Connie McCarthy is passionate about her work as a teacher of young children. She has devoted her entire career to making sure that her students do well at school, right from the start. Connie has an undergraduate degree in Elementary Education, and a Master’s Degree in Special Education. She has been teaching first grade in East Providence, R.I. for 23 years, where she received the distinction of “Highly Qualified Teacher” by the Rhode Island State Board of Regents. Connie also taught nursery school for four years, and published numerous articles on early education in East Bay Newspapers in Bristol, R.I. She’s also been published in PTO Today Magazine. She lives with her husband, Brian, and has a daughter and a son, both young adults. Connie enjoys reading, writing about elementary education, and taking long walks with friends. During summer vacations, she likes to travel with her husband. She also loves reading readers’ comments on her weekly blog posts.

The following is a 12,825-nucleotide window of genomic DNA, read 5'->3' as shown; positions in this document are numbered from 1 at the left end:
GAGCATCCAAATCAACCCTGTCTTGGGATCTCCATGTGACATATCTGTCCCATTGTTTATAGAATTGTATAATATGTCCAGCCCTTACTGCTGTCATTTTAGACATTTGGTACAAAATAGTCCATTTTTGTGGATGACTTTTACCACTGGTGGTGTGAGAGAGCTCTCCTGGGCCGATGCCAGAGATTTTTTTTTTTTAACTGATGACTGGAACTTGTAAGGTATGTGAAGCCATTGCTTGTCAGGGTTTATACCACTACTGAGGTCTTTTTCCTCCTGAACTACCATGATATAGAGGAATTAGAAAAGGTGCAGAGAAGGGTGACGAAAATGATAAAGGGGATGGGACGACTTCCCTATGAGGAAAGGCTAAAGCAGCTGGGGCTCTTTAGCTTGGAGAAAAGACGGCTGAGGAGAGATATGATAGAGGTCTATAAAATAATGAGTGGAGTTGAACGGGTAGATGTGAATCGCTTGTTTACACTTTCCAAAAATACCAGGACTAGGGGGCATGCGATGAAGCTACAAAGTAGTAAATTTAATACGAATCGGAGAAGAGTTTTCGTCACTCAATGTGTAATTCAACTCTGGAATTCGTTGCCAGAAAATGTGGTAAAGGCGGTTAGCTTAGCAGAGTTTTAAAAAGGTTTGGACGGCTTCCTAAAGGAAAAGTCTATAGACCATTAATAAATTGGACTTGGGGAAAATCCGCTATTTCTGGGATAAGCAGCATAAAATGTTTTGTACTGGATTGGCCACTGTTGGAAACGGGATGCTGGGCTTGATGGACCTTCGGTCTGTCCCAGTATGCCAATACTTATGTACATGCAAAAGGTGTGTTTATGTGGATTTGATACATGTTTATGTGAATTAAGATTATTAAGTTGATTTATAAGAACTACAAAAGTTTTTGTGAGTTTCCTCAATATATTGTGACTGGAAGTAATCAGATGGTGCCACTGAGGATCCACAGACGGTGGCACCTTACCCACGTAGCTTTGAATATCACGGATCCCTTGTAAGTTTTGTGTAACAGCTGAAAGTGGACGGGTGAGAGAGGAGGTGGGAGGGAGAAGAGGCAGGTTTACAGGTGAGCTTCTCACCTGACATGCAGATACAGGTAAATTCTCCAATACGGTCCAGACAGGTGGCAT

We all use words in four main ways: 1.) to listen; 2.) to speak; 3.) to read; and 4.) to write.
Talking and reading to young children are methods that parents and caregivers can use to develop sounds and vocabulary. Young students need these skills for reading and writing.
Another important and often overlooked element of learning-to-read is recognizing “sight words.” Sight words are words that are commonly used yet hard to “sound out.” They are words that are difficult to decode, using letter sounds. These are words that children must know by visual recognition. For example, one of the first sight words I teach my first grade students is the word “the.” “The” cannot be phonetically decoded. A reader must simply recognize it. Knowing sight words increases reading fluency. When fluency increases, so does reading comprehension!
Here is a list of twenty common sight words to practice with your beginning reader:
Practice these words with your child as often as possible. Point them out in books, at the supermarket, on street signs, or wherever you get the opportunity. The more your child sees and uses these words, the more likely they are to become part of his “sight” vocabulary. Easily recognizing sight words can dramatically increase his reading comprehension.